The problem is that the distance from a bank where the paper note can be redeemed becomes a factor in terms of exchanging the banknote.

Enter John Law.

Law is an interesting character: he’s a Scottish economist who, at age 23, shoots a man, is tried and found guilty of murder. He’s thrown in jail, manages to escape and lands in France. While there, he gambles a lot and comes upon two major observations:

From there, he deducts that whoever could control the flow of paper bills could start issuing more IOUs than they have metal for.

With this, he comes up with the concept of a reserve bank, assuming that he could have a bank with only 75 of the cash reserve needed to cover the IOUs it had issued. But there’s a problem with that: in order to control the flow of paper bills, he needs support from a government. And initially, most people think it’s a crazy idea and won’t go for it. But Law convinces some more junior people that it’s a good idea and, eventually, one of his patrons hits the jackpot: Philip D’Orleans rises to power and quickly realizes that he’s running a country where the government has a substantial deficit. So he puts Law in charge of creating a national bank and law sets out to create the first government controlled reserve bank, issuing more paper than it has metal currency for.

It’s a pretty radical idea. Law is dealing with a society where everyone agrees that what you see is what you get as far as currency goes but then he leverages the agreement that paper is a representation of what you get and, after having taken over control of the currency flow, he turns that into what you see is what you get if no one rushes the bank.

Because with his second insight, John Law creates the concept of fractional reserve banking, which basically means that the bank, at any given time, only holds a fraction of its obligation.

But fractional reserves can be a little scary: they work well as long as people trust that the bank can repay them. And most of the time that’s not an issue because while a person needs to pick up their gold or silver or whatever other metal the currency is traded against, another person probably doesn’t need his or hers. So it balances itself out in some sort of common good.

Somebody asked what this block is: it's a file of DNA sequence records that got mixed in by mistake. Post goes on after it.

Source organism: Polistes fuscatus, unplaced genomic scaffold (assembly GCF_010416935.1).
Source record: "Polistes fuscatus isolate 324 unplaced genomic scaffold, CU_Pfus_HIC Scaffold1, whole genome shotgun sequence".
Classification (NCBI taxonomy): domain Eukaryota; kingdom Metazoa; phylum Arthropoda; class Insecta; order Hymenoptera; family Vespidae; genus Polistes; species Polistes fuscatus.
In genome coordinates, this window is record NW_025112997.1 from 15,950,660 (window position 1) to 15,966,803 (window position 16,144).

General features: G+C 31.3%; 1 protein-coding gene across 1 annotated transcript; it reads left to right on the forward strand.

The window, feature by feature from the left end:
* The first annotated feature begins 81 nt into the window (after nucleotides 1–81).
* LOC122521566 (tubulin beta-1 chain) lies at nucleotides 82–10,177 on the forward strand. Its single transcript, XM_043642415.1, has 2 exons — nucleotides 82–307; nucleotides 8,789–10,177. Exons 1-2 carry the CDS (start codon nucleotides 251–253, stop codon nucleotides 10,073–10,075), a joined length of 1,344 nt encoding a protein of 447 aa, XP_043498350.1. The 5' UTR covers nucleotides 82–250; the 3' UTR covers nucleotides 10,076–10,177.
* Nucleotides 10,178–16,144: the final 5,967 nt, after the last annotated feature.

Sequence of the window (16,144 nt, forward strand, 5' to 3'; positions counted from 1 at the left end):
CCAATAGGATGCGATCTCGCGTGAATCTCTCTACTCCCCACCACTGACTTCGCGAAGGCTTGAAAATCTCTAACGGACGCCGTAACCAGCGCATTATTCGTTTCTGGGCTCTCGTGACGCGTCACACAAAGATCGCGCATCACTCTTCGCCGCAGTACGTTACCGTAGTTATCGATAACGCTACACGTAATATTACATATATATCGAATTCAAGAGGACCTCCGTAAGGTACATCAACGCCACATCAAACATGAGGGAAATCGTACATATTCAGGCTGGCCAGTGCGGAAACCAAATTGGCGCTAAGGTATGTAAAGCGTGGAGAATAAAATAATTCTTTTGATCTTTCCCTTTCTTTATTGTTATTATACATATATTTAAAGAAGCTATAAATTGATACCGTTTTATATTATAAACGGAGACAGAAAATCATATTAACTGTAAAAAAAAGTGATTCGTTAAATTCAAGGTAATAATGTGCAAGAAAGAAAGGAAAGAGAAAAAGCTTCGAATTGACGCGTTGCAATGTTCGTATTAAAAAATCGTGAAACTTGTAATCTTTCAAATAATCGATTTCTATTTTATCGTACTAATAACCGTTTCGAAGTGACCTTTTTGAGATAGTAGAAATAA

Where the system can fail is when everyone decides to take their metal out at the same time: remember, the bank doesn’t have enough metal in its safe to cover all the currency it’s distributed. That problem is actually an echo chamber problem.

A run on a bank, the situation I’m talking about, generally begins with a whisper: somebody has heard that the bank is having problem and concludes that money you’ve deposited there is no longer safe. That whisper starts spreading and, thanks to an echo chamber type of effect, people worry that their money is no longer safe in this bank. Since they don’t want to lose that money, they run to the bank and withdraw all their money from the bank. Problem is, they are not alone and quickly tens of thousands or more people start doing the same. Because of that massive onslaught, the bank no longer can meet its financial obligation and actually does fail.

This happened in the 1920s with the great depression and it’s happening now (that’s why the government is busy bailing out a number of financial institutions.

But let’s return to history. In the 1940s, after World War II, the Bretton Woods accord established some global rules for currency exchange against gold. But most of the reconstruction of Europe ended up being backed by US dollars to the point where the US held somewhere around 65 percent of the global gold reserves. In 1960, an economist called Robert Triffin figured out a problem with what had happened: there were more dollars in the marketplace than there was gold to back it up. In the early 60s, an ounce of gold was worth about four to five dollars more in London than it was in New York.